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Quadruped Robots Can Climb Ladders Now

This robot dog can scale ladders that a real dog would struggle with

3 min read
This robot dog can scale ladders
Photo: Tokyo Metropolitan University

When we look at quadruped robots, it’s impossible not to compare them to quadruped animals like dogs and cats. Over the last several years, such robots have begun to approach the capabilities of their biological counterparts under just a few very specific situations, like walking without falling over. Biology provides a gold standard that robots are striving to reach, and it’s going to take us a very long time to make quadrupeds that can do everything that animals can.

The cool thing about robots, though, is that they don’t have to be constrained by biology, meaning that there’s always the potential for them to learn new behaviors that animals simply aren’t designed for. At IROS 2019 last week, we saw one such example, with a quadruped robot that’s able to climb vertical ladders.

Quadruped robot climbing vertical ladderTo generate the robot’s autonomous climbing behavior, the researchers used a recurrent neural network that trained it to ascend the ladder. The behavior was created for this specific ladder, but the researchers plan to generalize the system so that the robot can climb new ladders without prior training.Photo: Tokyo Metropolitan University

A casual Google search makes it seems like vertical ladder climbing is quite challenging for biological quadrupeds. Dogs can do it, although usually you see them climbing up ladders that are angled (leaning against something) rather than vertical. Cats are a bit better, but vertical ladders still look like a challenge for them, especially if they can’t use their claws to grip. The problem is as the steepness of a ladder increases to vertical, your center of mass moves farther and farther away from the rungs, and you have to support an increasing amount of your own weight by actively gripping rungs rather than just standing on them, which is a problem for animals that don’t have robust grasping systems.

Japanese quadruped robotTo climb the ladder, the quadruped robot is equipped with an inertial measurement unit (IMU), time-of-flight 3D camera on its face, and touch and force sensors on each claw. An Intel NUC computer acts as the main control system, with an Arduino used as a secondary controller to manage the input-output signals of the internal sensors (force, touch, and IMU). The robot has 23 degrees of freedom (DoF): 5 DoF in each leg, 2 DoF for the dual laser rangefinder sensors, and 1 DoF for the head.Image: Tokyo Metropolitan University

Most robotic quadrupeds don’t have robust grasping systems either, but adding such a system to a robot seems like a promising idea to explore. Roboticists at Tokyo Metropolitan University have built a cute little (7 kilograms) quadruped with 5 degrees-of-freedom legs that include a sort of opposable thumb that turn its feet into grippers. It’s able to use those grippers to climb vertical handrail-free ladders fully autonomously.

That transition from the ladder to the upper surface seems quite tricky to perform, and it’s particularly clever how the robot uses its hind legs to grasp the top rung and use it to propel itself onto the platform. It’s also worth noting that the autonomous system was trained on this specific ladder, and that it took five tries to get it right, although the researchers say that the failures were due to lack of actuator torque rather than their overall approach. They plan to fix this in future work, as well as to generalize the system so that it can climb new ladders without prior training.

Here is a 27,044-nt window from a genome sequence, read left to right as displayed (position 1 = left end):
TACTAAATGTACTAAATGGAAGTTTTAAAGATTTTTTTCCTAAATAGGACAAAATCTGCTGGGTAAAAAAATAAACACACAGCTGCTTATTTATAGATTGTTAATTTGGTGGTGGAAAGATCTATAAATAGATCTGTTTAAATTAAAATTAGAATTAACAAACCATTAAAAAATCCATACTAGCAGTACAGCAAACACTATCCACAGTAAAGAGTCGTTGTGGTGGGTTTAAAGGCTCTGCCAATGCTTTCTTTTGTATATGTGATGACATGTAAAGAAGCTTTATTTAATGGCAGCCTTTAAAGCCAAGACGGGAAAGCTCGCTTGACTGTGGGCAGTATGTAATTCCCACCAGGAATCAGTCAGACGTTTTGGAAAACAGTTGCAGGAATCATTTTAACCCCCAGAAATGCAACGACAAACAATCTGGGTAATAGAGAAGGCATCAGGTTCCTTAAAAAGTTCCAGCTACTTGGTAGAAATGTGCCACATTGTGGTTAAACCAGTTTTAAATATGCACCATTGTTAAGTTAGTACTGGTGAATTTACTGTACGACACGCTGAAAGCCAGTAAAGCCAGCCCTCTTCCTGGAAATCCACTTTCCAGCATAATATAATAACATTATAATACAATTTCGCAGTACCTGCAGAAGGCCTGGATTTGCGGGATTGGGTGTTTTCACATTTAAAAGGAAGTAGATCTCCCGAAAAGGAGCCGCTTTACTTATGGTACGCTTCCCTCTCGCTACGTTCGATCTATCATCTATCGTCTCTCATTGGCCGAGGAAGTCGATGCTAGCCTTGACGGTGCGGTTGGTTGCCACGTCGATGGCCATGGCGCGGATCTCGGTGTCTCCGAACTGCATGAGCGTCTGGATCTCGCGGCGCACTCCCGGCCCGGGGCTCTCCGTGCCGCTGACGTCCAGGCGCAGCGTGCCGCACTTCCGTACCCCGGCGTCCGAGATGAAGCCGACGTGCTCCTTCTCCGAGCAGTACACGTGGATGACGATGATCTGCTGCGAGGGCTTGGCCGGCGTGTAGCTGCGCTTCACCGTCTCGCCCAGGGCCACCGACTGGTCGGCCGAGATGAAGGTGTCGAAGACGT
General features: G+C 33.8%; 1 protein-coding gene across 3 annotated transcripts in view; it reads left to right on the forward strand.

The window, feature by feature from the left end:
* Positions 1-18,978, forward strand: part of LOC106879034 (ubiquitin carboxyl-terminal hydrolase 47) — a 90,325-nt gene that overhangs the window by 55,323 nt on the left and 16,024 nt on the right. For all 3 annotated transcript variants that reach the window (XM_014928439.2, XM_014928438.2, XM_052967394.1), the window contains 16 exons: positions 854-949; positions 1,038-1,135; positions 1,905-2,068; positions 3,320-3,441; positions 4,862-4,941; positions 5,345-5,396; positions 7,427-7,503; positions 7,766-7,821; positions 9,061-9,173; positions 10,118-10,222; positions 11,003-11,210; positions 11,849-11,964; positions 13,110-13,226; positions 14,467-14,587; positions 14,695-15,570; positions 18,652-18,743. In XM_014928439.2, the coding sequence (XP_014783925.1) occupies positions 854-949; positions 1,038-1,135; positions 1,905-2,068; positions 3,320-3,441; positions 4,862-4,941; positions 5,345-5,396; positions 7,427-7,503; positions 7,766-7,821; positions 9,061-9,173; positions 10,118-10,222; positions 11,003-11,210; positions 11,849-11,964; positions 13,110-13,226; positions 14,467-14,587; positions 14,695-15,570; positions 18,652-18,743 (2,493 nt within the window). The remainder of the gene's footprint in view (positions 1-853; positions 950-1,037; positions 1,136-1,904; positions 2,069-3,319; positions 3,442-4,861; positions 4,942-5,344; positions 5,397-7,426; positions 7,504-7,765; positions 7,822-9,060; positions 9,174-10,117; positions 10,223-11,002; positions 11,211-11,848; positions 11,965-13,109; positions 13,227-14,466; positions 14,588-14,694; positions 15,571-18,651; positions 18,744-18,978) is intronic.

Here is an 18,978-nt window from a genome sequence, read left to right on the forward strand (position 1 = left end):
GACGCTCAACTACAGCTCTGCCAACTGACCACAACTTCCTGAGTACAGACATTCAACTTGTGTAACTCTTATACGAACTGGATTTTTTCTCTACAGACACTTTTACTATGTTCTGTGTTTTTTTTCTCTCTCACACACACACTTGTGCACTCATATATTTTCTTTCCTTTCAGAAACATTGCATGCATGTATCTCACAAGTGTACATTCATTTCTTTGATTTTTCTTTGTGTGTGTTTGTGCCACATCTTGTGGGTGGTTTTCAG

“A Novel Capability of Quadruped Robot Moving Through Vertical Ladder Without Handrail Support,” by Azhar Aulia Saputra, Yuichiro Toda, Naoyuki Takesue, and Naoyuki Kubota from Tokyo Metropolitan University and Okayama University, was presented at IROS 2019 in Macau.

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The Bionic-Hand Arms Race

The prosthetics industry is too focused on high-tech limbs that are complicated, costly, and often impractical

12 min read
A photograph of a young woman with brown eyes and neck length hair dyed rose gold sits at a white table. In one hand she holds a carbon fiber robotic arm and hand. Her other arm ends near her elbow. Her short sleeve shirt has a pattern on it of illustrated hands.

The author, Britt Young, holding her Ottobock bebionic bionic arm.

Gabriela Hasbun. Makeup: Maria Nguyen for MAC cosmetics; Hair: Joan Laqui for Living Proof

In Jules Verne’s 1865 novel From the Earth to the Moon, members of the fictitious Baltimore Gun Club, all disabled Civil War veterans, restlessly search for a new enemy to conquer. They had spent the war innovating new, deadlier weaponry. By the war’s end, with “not quite one arm between four persons, and exactly two legs between six,” these self-taught amputee-weaponsmiths decide to repurpose their skills toward a new projectile: a rocket ship.

The story of the Baltimore Gun Club propelling themselves to the moon is about the extraordinary masculine power of the veteran, who doesn’t simply “overcome” his disability; he derives power and ambition from it. Their “crutches, wooden legs, artificial arms, steel hooks, caoutchouc [rubber] jaws, silver craniums [and] platinum noses” don’t play leading roles in their personalities—they are merely tools on their bodies. These piecemeal men are unlikely crusaders of invention with an even more unlikely mission. And yet who better to design the next great leap in technology than men remade by technology themselves?

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